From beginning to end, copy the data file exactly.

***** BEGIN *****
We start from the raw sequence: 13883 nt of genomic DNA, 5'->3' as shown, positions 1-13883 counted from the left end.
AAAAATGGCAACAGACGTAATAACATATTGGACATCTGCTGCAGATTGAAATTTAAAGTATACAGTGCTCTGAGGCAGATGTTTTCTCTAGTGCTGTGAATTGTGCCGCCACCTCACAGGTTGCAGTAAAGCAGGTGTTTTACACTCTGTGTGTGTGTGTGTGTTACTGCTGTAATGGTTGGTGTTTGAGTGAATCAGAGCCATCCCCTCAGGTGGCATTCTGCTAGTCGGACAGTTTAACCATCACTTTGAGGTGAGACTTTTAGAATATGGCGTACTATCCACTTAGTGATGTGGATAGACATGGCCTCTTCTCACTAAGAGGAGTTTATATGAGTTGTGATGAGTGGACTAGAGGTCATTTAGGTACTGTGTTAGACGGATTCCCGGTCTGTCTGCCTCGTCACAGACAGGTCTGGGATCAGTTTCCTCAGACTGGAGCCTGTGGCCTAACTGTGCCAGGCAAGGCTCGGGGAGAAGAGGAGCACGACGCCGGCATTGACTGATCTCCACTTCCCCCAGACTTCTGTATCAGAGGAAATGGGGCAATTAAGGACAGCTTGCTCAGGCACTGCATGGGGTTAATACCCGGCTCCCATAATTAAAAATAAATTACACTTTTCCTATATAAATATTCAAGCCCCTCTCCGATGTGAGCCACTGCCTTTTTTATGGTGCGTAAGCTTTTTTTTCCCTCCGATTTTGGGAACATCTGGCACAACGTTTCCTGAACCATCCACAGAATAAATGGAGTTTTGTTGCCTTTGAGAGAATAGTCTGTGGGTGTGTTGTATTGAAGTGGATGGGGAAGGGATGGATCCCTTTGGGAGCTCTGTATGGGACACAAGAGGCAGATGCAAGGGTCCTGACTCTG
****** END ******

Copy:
We start from the raw sequence: 13883 nt of genomic DNA, 5'->3' as shown, positions 1-13883 counted from the left end.
AAAAATGGCAACAGACGTAATAACATATTGGACATCTGCTGCAGATTGAAATTTAAAGTATACAGTGCTCTGAGGCAGATGTTTTCTCTAGTGCTGTGAATTGTGCCGCCACCTCACAGGTTGCAGTAAAGCAGGTGTTTTACACTCTGTGTGTGTGTGTGTGTTACTGCTGTAATGGTTGGTGTTTGAGTGAATCAGAGCCATCCCCTCAGGTGGCATTCTGCTAGTCGGACAGTTTAACCATCACTTTGAGGTGAGACTTTTAGAATATGGCGTACTATCCACTTAGTGATGTGGATAGACATGGCCTCTTCTCACTAAGAGGAGTTTATATGAGTTGTGATGAGTGGACTAGAGGTCATTTAGGTACTGTGTTAGACGGATTCCCGGTCTGTCTGCCTCGTCACAGACAGGTCTGGGATCAGTTTCCTCAGACTGGAGCCTGTGGCCTAACTGTGCCAGGCAAGGCTCGGGGAGAAGAGGAGCACGACGCCGGCATTGACTGATCTCCACTTCCCCCAGACTTCTGTATCAGAGGAAATGGGGCAATTAAGGACAGCTTGCTCAGGCACTGCATGGGGTTAATACCCGGCTCCCATAATTAAAAATAAATTACACTTTTCCTATATAAATATTCAAGCCCCTCTCCGATGTGAGCCACTGCCTTTTTTATGGTGCGTAAGCTTTTTTTTCCCTCCGATTTTGGGAACATCTGGCACAACGTTTCCTGAACCATCCACAGAATAAATGGAGTTTTGTTGCCTTTGAGAGAATAGTCTGTGGGTGTGTTGTATTGAAGTGGATGGGGAAGGGATGGATCCCTTTGGGAGCTCTGTATGGGACACAAGAGGCAGATGCAAGGGTCCTGACTCTG